NCRHA reaps what it sows

The content originally appeared on: Trinidad and Tobago Newsday

NCRHA staff members show off their produce. –

Mental health professionals have maintained that gardening has multiple benefits.

It is a form of exercise, improves diet, allows for time in nature, and creates opportunities for social connection.

North Central Regional Health Authority (NCRHA) CEO Davlin Thomas said this was the objective in mind when the NCRHA started its Agri-Wellness Initiative at the Eric Williams Medical Sciences Complex during the covid19 pandemic in 2021. Progressively, the project expanded to include more local fruit and vegetable produce, which in turn would be used to supplement and aid in the provision of organic meals for patients.

NCRHA staff members get ready to head to the garden. –

“The move, thus far, has seen tremendously positive results. Not only has it encouraged community and camaraderie amongst staff, and enhanced levels of respect and care for biodiversity and our connection with the environment; the project has been an empowering signpost to members of the public in highlighting the importance of growing your own food and making healthier food choices,” Thomas said.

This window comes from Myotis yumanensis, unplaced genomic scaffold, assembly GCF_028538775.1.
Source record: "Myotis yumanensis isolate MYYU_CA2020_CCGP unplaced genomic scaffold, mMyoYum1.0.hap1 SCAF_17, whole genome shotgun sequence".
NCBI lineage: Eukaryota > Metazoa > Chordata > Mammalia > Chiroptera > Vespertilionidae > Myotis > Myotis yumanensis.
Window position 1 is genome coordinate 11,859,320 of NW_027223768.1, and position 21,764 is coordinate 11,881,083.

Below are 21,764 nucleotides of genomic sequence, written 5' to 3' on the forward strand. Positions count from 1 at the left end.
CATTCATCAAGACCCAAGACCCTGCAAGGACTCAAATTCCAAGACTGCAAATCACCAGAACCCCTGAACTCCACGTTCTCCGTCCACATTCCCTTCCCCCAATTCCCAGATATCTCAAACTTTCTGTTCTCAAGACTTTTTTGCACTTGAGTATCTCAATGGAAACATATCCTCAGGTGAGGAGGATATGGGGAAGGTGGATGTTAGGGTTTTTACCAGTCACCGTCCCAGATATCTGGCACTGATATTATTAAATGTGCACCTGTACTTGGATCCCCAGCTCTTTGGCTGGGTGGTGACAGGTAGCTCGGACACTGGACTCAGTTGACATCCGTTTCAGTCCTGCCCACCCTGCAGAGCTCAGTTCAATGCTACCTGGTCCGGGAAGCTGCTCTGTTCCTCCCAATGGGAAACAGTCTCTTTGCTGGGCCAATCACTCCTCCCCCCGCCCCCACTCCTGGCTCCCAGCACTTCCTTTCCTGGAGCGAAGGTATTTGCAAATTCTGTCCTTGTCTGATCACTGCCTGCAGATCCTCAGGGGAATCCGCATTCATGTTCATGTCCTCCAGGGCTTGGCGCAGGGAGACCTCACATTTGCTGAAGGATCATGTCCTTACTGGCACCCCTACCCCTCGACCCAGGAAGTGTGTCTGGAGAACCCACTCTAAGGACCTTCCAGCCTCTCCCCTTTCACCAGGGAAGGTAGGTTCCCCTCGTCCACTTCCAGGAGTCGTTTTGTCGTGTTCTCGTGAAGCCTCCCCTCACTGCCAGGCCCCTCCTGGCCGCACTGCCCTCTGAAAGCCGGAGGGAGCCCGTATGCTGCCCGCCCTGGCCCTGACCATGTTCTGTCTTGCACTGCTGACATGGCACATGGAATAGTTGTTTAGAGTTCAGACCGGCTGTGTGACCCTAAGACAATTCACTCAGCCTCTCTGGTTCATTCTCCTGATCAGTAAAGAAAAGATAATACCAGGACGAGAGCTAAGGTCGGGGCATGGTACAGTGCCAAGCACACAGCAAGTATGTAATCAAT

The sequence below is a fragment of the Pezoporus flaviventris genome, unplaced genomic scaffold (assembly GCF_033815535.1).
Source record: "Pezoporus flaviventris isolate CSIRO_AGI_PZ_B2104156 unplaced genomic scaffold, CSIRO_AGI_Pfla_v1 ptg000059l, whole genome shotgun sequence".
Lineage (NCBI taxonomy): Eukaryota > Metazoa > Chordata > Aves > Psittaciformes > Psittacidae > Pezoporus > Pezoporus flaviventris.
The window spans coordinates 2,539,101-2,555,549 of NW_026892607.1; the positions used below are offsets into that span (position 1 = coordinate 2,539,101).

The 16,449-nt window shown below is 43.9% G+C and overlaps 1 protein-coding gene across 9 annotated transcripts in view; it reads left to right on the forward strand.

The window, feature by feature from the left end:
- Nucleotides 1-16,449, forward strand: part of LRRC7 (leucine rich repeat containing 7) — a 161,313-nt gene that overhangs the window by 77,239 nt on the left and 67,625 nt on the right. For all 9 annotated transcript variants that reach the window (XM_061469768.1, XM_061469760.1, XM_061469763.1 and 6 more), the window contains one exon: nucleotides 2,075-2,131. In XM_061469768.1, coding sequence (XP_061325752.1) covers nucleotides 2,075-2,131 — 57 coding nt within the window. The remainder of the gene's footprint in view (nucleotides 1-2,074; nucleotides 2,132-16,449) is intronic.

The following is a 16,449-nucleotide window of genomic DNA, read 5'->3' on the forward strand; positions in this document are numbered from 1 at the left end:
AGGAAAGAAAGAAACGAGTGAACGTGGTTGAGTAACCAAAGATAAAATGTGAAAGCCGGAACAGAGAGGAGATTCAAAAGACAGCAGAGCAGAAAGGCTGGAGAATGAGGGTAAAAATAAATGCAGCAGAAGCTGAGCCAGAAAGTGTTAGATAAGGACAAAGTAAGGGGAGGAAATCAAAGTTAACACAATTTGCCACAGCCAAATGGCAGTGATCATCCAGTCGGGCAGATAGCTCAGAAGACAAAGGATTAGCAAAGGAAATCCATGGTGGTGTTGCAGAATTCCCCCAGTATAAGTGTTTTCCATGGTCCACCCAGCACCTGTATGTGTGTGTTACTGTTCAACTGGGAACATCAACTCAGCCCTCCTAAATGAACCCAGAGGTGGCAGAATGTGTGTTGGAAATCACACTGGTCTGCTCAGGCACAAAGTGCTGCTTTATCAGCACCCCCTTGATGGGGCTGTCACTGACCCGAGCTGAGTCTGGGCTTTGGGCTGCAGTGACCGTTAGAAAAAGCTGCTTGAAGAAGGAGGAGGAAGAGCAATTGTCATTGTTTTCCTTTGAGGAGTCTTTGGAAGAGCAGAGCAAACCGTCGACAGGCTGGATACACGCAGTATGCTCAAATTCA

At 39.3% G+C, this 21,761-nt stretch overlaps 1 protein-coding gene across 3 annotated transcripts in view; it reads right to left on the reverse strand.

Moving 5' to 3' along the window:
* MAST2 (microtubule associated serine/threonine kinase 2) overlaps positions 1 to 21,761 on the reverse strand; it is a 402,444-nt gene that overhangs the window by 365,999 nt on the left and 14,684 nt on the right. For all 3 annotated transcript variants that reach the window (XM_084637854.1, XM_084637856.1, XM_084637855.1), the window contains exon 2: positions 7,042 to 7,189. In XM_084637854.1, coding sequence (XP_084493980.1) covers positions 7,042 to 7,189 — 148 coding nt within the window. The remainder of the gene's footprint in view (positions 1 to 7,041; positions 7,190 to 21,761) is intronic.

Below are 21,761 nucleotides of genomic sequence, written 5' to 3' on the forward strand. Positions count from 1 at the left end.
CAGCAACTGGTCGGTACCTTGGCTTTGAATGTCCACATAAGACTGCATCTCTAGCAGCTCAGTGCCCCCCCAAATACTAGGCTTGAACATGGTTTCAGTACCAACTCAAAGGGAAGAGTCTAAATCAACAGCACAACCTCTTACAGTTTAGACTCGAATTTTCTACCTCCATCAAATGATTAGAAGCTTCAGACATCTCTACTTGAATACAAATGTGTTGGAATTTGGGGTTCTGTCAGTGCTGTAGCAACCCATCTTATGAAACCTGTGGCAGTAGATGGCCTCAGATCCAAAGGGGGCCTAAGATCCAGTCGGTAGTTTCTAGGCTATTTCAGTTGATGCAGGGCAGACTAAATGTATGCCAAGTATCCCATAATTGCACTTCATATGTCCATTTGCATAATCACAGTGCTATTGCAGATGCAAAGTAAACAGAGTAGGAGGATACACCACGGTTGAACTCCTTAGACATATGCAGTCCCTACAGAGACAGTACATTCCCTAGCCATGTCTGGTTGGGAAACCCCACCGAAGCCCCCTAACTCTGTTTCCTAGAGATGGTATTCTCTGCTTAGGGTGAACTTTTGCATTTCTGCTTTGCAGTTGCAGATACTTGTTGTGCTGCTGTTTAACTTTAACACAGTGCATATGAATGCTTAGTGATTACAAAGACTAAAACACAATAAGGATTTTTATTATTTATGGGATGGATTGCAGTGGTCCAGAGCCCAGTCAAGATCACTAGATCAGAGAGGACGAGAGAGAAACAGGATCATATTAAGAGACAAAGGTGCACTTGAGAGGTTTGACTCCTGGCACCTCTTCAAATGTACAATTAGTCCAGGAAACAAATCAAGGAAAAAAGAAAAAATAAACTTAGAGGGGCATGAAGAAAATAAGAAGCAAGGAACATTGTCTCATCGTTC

“This project is in keeping with the Ministry of Health’s Trinidad and Tobago moves initiative, established to encourage healthy lifestyle habits such as drinking water, exercise and dieting, and eating fruits and vegetables, in effort to reduce the high incidences of non-communicable diseases in our society and also empower citizens to proactively pursue health seeking behaviour.”

He said the NCRHA’s research has also identified that that such activities promote a sense of belonging and social inclusion. The NCRHA’s first crop, which includes produce such as dasheen, bananas, plantains and breadfruit, Thomas said, are low maintenance and have required little human resource intervention.

The NCRHA’s crops include produce such as dasheen, bananas, plantains and breadfruit. –

“We are about wellness and the wellbeing of our people…not just in the recovery sense, and treating with illness but developing and encouraging the lifestyle behaviours in our communities and families that would prevent and/or reduce the risk of disease. The implications are incredible…We have intentions to engage our

psychiatric patients, through our specialist here to include gardening and occupational therapy as part of their rehabilitation process. We have always adopted a holistic approach to wellness.”